Aortitis Secondary to Cogan’s Syndrome: A Rare Cause of Fever of Unknown Origin
Maria Margarida Rosado, Cláudia Queirós, Vanda Conceição, Nuno Bernardino Vieira, Luísa Arez
Serviço de Medicina 3, Centro Hospitalar Universitário do Algarve - Unidade Hospitalar de Portimão, Portimão, Portugal
Doi: 10.12890/2022_003585 - European Journal of Case Reports in Internal Medicine - © EFIM 2022
Received: 15/09/2022
Accepted: 27/09/2022
Published: 05/10/2022

How to cite this article: : Rosado MM, Queirós C,Conceição V, Vieira NB, Arez L. Aortitis secondary to Cogan's syndrome: a rare cause of fever of unknown origin. EJCRIM 2022;9 doi:10.12890/2022_003585.

Conflicts of Interests: The authors declare there are no competing interests.
Patient Consent: the authors declare that patient consent has been obtained.
This article is licensed under a Commons Attribution Non-Commercial 4.0 License


Fever of unknown origin remains a diagnostic challenge. Aortitis, defined as inflammation of the aorta, has multiple infectious and non-infectious causes.
We report the case of an elderly woman with vertigo and bilateral hearing loss, presenting with fever of unknown origin. Blood tests were remarkable for leucocytosis with neutrophilia, elevation of C-reactive protein and the erythrocyte sedimentation rate, and positive antinuclear antibodies and rheumatoid factor, and an unremarkable search for multiple infectious causes of fever. During admission the patient developed a bilateral red eye. Abdominal and chest computed tomography was performed and demonstrated signs of aortitis.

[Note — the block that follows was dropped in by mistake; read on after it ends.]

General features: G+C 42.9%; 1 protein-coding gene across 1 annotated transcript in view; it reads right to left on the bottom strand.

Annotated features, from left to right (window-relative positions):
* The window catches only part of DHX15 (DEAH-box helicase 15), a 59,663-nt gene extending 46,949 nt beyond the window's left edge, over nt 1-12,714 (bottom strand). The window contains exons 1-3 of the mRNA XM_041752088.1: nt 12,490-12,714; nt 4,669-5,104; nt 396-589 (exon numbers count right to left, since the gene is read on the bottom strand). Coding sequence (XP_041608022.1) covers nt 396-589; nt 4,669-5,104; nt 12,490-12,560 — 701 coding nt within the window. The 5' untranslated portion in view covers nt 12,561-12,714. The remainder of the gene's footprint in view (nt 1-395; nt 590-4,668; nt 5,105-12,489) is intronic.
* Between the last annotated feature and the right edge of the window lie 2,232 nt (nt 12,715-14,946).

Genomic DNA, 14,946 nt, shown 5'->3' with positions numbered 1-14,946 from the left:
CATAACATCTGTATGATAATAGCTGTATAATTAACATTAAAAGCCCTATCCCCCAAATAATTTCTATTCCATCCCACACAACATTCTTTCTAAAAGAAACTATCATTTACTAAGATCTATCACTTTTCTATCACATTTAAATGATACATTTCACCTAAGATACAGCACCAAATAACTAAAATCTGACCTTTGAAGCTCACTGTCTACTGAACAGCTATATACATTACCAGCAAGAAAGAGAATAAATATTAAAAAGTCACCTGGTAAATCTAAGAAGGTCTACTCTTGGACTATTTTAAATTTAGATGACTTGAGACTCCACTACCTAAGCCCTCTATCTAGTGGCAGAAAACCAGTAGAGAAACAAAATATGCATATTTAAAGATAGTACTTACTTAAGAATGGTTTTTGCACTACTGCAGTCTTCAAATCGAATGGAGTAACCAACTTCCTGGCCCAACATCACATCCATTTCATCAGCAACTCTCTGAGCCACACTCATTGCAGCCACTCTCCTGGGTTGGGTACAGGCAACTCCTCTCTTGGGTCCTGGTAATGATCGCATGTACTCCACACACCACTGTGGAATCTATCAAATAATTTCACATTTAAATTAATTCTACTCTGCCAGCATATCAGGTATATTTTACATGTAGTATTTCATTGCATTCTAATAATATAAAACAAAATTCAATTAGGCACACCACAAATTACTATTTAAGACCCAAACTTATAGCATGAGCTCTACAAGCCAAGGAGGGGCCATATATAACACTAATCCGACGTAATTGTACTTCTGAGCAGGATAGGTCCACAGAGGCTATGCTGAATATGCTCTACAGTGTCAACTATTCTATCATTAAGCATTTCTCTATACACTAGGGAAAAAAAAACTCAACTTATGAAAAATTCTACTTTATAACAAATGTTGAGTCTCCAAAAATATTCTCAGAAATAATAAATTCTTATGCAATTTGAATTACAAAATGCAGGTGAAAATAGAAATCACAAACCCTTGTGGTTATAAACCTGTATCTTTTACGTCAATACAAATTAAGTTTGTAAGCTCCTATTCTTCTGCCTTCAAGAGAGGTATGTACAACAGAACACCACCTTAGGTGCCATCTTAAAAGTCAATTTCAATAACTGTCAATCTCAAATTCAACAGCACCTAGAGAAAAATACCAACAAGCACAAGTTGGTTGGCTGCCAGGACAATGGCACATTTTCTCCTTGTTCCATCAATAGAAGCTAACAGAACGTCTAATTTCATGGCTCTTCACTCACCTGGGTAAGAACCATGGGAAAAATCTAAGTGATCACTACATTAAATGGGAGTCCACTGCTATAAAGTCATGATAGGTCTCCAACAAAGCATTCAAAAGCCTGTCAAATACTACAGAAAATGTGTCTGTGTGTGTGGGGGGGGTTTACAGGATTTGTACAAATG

Due to the coexistence of aortitis, ocular inflammation, vertigo and bilateral hearing loss in a patient with persistent fever and elevation of inflammatory parameters, a presumptive diagnosis of Cogan’s syndrome was made, with improvement after initiation of steroid therapy.



Aortitis, Cogan’s syndrome, fever of unknown origin


Fever of unknown origin (FUO), defined as a temperature of 38.3°C (101°F) or higher for more than 3 weeks, without an established diagnosis despite at least 1 week of investigation in the hospital including thorough history-taking, physical examination and basic investigations, remains a diagnostic challenge, with an extensive list of possible causes.
Aortitis is the term used to describe inflammation of the aorta [1]. The most common causes of aortitis are non-infectious, and include large vessel vasculitis, such as Takayasu arteritis and giant cell arteritis, and autoimmune diseases, such as rheumatoid arthritis, systemic lupus erythematosus and Behçet’s disease.